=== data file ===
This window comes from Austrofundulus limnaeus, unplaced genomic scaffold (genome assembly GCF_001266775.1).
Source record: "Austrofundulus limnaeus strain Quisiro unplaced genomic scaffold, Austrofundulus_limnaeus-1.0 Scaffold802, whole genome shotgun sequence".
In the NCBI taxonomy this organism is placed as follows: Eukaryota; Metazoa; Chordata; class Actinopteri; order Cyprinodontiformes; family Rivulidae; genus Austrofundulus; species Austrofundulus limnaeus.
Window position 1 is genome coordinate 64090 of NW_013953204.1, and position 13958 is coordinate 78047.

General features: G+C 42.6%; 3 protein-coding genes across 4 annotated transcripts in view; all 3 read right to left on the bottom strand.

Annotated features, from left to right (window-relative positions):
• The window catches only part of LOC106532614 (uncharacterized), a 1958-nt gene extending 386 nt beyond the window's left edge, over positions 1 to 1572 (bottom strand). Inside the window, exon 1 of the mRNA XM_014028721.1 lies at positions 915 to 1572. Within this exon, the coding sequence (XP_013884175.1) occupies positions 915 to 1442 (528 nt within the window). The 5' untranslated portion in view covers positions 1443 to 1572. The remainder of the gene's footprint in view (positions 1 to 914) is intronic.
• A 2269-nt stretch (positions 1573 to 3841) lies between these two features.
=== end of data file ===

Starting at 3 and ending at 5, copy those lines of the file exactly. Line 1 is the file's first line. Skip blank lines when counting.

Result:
In the NCBI taxonomy this organism is placed as follows: Eukaryota; Metazoa; Chordata; class Actinopteri; order Cyprinodontiformes; family Rivulidae; genus Austrofundulus; species Austrofundulus limnaeus.
Window position 1 is genome coordinate 64090 of NW_013953204.1, and position 13958 is coordinate 78047.

General features: G+C 42.6%; 3 protein-coding genes across 4 annotated transcripts in view; all 3 read right to left on the bottom strand.